Shaw’s been an assistant in the NBA for about a decade and has gotten multiple interviews, which begs the question: why hasn’t a team hired him yet?
Is he just a bad interview? (I’ve heard this.) Is there something about him that makes him appear to be a darling on the outside, but privately grating? Are teams scared of the triangle offense after seeing it crash and burn with former Minnesota Timberwolves coach Kurt Rambis? (I think this is ridiculous, since it was plainly obvious that the triangle was in no way suited for Minnesota’s roster at that time.)
Nonetheless, if the Nets believe the triangle is a method for success with this roster, and Phil Jackson isn’t walking through that door, the 47-year-old Shaw might be the way to go.
Hollins, currently coaching the Memphis Grizzlies, is an old-school coach and motivator. Under Hollins, Memphis has increased its winning percentage each year since he took the job (for the second time) in 2008-09.
Hollins is not known for being an analytics coach, though his lead assistant — Dave Joerger — is considered one of the forefront analytic minds in assistant coaching. He is also not considered a candidate for Brooklyn. The Nets are one of the few teams in the league that’s still resistant to the analytics movement in the NBA. They are flatly not interested in SportVU optical tracking data cameras, considered the forefront for analytic-minded teams (the cameras cost up to $100,000 to install). They do have an analytics department, but it’s not clear how much influence they have beyond the D-League.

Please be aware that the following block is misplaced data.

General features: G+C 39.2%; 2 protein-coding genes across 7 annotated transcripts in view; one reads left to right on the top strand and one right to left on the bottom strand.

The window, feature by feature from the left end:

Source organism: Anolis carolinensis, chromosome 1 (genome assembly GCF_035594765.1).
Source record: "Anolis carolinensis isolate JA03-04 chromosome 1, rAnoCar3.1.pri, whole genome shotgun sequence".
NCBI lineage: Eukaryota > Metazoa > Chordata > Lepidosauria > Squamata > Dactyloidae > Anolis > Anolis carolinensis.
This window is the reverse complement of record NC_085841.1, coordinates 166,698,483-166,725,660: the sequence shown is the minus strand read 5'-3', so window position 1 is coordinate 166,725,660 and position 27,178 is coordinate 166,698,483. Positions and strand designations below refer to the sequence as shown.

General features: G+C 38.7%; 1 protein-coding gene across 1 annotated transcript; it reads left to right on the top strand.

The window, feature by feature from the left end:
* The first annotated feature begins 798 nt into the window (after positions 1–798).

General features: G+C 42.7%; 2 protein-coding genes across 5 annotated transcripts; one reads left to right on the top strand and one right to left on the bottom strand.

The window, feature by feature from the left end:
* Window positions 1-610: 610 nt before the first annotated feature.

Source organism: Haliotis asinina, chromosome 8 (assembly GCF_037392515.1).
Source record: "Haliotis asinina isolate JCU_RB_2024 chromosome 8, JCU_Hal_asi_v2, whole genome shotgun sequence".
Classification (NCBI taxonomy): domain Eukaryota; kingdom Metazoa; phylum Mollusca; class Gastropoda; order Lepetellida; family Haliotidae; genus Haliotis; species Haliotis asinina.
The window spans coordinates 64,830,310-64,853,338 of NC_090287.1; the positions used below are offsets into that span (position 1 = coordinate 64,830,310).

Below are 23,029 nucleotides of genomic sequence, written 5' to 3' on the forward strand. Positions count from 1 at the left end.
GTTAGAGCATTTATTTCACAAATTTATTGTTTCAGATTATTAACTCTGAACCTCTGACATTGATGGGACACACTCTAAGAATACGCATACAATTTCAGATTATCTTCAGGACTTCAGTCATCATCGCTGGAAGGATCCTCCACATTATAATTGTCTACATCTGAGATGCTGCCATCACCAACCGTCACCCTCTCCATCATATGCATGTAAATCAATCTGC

The Grizzlies say they enjoy playing for him and he’s led them to the Western Conference Finals on the backs of their “grit-and-grind” defense (they employ Defensive Player of the Year Marc Gasol and elite perimeter defender Tony Allen). He’s not a coach known for offensive creativity but can adjust a system to the talents of his players. His Grizzlies played a notoriously slow pace, similar to Brooklyn last season.
This is King’s biggest assignment of the offseason. The Nets had a rocky first season partially because their coaching situation was so transient. The big name is less important than the right one; it’s better to find someone who could become Brooklyn’s Jerry Sloan then to go after Jerry Sloan. The right fit could set this franchise on a positive course for the next decade, whether that’s Skiles (don’t think so), Shaw (exciting but I have my reservations), Hollins (boring, but I see the value), or another darkhorse candidate.